Jeff Barth knows how to stir the pot. On Saturday, Barth accepted the Democratic nomination for Public Utilities Commissioner and immediately went on the warpath against carbon dioxide pipelines, eminent domain, and incumbent Republican Commissioner Chris Nelson:
…“So my opponent Chris Nelson says he has nothing to do with eminent domain. Eminent domain is certainly something he gives to a company when they get a permit for a project. He is telling a lie when he says eminent domain has nothing to do with him.”
“He (Nelson) then goes on to say that he cannot, that he has to approve a project if they check all the boxes,” Barth continued. “Why don’t we have the DMV handle the paperwork? Check all the boxes, let that company use eminent domain to damage your land permanently, to endanger your family. What do we have beside land and family? Let’s not let that happen” [Bob Mercer, “SD Democrats Don’t Run a Candidate Against Jackley,” KELO-TV, updated 2022.07.10].
Commissioner Nelson interrupted his peaceful Sunday to respond to his new challenger:
“First and most importantly, the permit process is guided by state law. Commissioners aren’t free to do whatever they want. Jurisdiction is granted to the commission by state law. The PUC operates within that jurisdiction. Any action outside of that jurisdiction would certainly be struck down by the courts,” Nelson said.
Nelson continued, “Commissioners don’t get to make up the criteria they want (to) use to determine whether a permit should or should not be granted. That criteria is established in state law. Every siting permit application I have voted on has been and must be guided by the criteria in state law. Granting or denying a permit based on something other than criteria in state law would be struck down by the courts.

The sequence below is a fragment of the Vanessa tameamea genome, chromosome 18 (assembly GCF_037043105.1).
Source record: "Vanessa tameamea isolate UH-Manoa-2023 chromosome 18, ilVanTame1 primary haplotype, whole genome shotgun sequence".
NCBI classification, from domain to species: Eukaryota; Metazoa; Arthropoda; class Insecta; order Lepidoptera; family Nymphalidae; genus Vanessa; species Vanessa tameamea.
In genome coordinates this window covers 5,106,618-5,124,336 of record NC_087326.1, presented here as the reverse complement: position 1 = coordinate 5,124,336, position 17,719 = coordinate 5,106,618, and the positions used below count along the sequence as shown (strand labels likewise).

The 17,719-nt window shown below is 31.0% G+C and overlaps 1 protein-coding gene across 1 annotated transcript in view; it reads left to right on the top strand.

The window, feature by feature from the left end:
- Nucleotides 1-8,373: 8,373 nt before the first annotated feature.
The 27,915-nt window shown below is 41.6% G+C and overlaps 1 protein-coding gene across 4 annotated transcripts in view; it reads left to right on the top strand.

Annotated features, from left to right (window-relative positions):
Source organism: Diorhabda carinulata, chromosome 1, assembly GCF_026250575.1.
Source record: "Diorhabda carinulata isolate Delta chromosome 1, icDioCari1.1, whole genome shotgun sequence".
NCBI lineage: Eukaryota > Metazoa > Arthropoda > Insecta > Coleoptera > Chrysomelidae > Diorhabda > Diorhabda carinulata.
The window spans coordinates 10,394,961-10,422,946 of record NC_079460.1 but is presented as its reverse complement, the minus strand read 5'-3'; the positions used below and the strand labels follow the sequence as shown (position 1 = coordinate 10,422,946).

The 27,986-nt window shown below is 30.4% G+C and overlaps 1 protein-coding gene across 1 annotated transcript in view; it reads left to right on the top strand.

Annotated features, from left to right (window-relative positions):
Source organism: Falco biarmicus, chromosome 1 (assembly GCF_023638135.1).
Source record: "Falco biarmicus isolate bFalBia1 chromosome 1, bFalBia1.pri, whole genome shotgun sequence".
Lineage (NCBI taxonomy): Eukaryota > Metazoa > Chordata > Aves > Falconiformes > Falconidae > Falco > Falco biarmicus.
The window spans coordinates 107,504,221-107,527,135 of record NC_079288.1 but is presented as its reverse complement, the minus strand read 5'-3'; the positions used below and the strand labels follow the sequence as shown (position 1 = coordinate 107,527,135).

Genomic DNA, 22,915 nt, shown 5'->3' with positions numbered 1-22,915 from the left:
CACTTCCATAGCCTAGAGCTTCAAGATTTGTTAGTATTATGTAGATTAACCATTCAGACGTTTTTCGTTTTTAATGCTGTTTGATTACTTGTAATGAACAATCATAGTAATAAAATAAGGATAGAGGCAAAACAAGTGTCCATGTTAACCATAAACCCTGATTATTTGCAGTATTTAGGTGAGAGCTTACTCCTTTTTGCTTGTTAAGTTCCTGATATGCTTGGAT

Nelson also defended his lifestyle as a rural landowner. “I have been involved in farming or ranching in various degrees my entire life. Any insinuation that I don’t value and respect the land and those who care for it would show a deep misunderstanding of who I am,” he said.
But Nelson also used the opportunity to issue a fundraising email. “The race is on and it appears my opponent will say whatever it takes to win. I ask for your help to make sure that doesn’t happen!” he said [Bob Mercer, “Nelson Responds to Barth’s Accusation That He Lied,” KELO-TV, updated 2022.07.11].
A certain satirical commenter on this blog would say that Barth has won Round 1 by getting Nelson’s goat. I return to commentary back in 2007 when TransCanada was trying to exclude discussion of eminent domain from the PUC permit hearings on its Keystone pipeline (not XL, but 1, the pipeline TransCanada actually built with eminent domain to leak tar sands oil up and down East River). The PUC itself does not hold hearings on and grant eminent domain—that’s up to the courts. But as then PUC Chairman Dusty Johnson told the public in June 2007, the PUC should base permit decisions on “environmental impacts, whether Keystone would adversely affect the orderly development of the region through which it passes and whether it would create undue safety and welfare hazards.” Eminent domain can disrupt the orderly development of a region and create welfare hazards to the citizens whose land the pipeline company seizes by judicial force. The commission has the authority to set conditions on permits, as it did with Keystone 1. Why not make one of those conditions, “You can build your carbon dioxide permit, but only if you get the consent of every landowner along the route, without resorting to eminent domain”?
Jeff Barth is raising a salient point: why should the Public Utilities Commission or any other state leaders simply roll over for a questionable carbon dioxide pipeline scheme that will force South Dakota landowners to surrender their property to Iowa profiteers? And in raising this point, Barth shows all statewide candidates how to get in the headlines and get South Dakotans, including his opponent, talking about important issues we should consider when we vote in November.